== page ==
Spread cookie icing on top. Let it dry (I was impatient and didn’t wait long enough. The eyebrows and eyes would have come out better if I had let the icing completely dry). Use food markers to draw on eyes and eyebrows. You can either draw or pipe on the pink ribbon.

My decorating inspiration came from these heart shaped cookies.

Note: I used this hamantaschen dough, but made with 5 ounces of oil instead of margarine or shortening and with the sugar reduced to 3/4 cup.

Darth Vader Hamantaschen

February 14, 2014

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I noticed a while back that hamantaschen that are completely coated in chocolate look a little like Darth Vader’s helmet.  So I decided to try piping a Darth Vader design on top to complete the effect. Piping was kind of a pain. It would have been easier to use this cookie cutter.

Bean Thinking of You Mishloach Manot

February 17, 2013

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I was feeling kind of uninspired . . . For a mishloach manot theme, I was leaning towards “Random Stuff I found in Amazing Savings.” I didn’t even want to make any hamantaschen. I racked my brain for something that could get me excited about baking again. Then I remembered these coffee bean cookies from Carine Goren’s Sweet Secrets.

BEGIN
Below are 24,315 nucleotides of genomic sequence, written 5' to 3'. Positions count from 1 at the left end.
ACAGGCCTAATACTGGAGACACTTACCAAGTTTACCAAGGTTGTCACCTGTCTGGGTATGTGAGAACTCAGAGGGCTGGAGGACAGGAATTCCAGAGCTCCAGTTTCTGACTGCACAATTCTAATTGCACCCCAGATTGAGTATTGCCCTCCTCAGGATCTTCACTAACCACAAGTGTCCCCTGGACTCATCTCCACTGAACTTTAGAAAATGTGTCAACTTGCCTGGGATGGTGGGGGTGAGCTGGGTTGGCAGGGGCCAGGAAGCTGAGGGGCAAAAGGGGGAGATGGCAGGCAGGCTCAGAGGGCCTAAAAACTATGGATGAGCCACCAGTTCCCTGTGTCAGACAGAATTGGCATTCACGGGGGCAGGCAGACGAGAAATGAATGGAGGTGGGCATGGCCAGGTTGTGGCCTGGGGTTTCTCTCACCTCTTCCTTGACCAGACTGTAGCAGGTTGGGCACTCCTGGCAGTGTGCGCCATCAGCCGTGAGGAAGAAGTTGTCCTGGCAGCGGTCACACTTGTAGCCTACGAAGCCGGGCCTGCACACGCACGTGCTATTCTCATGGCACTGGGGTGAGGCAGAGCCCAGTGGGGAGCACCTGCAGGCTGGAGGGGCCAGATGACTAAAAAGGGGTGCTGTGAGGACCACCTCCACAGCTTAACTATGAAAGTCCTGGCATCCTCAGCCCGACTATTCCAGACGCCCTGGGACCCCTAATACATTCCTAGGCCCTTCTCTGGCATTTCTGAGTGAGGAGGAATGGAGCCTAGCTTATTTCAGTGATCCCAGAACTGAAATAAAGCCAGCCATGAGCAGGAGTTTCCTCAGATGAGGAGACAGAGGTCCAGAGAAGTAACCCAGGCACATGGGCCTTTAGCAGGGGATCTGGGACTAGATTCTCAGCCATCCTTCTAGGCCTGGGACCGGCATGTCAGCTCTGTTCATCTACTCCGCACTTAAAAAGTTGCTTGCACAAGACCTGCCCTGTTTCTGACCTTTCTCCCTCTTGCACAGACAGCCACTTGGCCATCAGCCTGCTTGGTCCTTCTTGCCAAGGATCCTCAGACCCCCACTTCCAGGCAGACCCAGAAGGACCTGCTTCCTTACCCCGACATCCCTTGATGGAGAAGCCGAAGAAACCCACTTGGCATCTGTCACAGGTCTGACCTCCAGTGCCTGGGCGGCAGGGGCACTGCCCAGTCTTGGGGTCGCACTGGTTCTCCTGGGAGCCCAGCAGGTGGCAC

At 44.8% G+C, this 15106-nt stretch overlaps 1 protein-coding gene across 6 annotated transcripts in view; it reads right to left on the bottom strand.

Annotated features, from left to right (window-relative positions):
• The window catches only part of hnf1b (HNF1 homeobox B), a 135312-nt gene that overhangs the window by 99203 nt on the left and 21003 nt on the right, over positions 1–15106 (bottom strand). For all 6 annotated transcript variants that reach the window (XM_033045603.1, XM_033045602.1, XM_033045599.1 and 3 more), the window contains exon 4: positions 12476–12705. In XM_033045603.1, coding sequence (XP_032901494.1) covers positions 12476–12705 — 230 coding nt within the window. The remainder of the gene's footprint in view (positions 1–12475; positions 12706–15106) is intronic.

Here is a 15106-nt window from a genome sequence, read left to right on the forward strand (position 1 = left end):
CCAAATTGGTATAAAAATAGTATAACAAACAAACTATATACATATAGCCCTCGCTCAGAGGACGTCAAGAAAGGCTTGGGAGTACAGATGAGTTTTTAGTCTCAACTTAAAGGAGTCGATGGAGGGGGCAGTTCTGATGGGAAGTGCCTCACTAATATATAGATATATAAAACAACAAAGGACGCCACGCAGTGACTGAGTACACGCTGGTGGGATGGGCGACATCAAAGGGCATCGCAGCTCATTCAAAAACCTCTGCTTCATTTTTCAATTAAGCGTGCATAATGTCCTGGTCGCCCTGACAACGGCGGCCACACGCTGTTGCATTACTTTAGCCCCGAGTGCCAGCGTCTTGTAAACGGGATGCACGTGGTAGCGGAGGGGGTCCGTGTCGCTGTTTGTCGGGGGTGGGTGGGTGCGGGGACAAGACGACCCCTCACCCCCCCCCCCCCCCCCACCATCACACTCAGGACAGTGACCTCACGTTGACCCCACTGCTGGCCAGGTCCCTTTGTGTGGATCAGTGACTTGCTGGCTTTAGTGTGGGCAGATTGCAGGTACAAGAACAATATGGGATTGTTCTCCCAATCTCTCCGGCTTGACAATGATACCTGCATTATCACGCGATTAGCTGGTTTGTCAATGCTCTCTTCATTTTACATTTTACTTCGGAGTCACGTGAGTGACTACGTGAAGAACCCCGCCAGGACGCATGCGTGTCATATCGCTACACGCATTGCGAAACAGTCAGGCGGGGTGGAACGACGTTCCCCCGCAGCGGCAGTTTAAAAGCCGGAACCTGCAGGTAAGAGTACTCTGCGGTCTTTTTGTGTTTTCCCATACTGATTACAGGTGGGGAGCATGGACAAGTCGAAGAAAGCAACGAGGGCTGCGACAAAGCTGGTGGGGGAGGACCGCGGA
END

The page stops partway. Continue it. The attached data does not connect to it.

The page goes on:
This is a soft cream cheese dough cookie, with a strong mocha flavor. To get the shape, you form the dough into an oval, and then press a toothpick down the center to make an indentation (I used a piece of uncooked spaghetti to mark the cookies).

You could make these cookies using any coffee flavored dough, as in this Martha Stewart recipe for espresso bean shortbread, which is shaped the same way. I have also seen cookies shaped like this dipped in chocolate, which makes them look even more like coffee beans (or more accurately, like coffee bean candy). But, I was feeling too lazy to go to the trouble of dipping the cookies in chocolate.

Then I realized that I had already bought a bunch of bags of black bean tortilla chips and a theme was born. Coffee bean, chocolate bean, vanilla bean, black bean . . . A bean theme. If I wanted to throw in candy, there are jelly beans, too. I’m planning on adding in a bottled coffee drink and mocha cupcakes (Amazing Savings had these cool Purim-themed cupcake liners with decorative flags).

Okay, it is kind of a lazy theme, because vanilla, chocolate and coffee cover almost everything. But, it is still a theme!

I ended making hamantaschen after all, with a coffee ganache filling (8 ounces bittersweet chocolate melted with a 4 ounce of strong coffee).  I used my regular hamantaschen dough, but you could use a chocolate dough, too.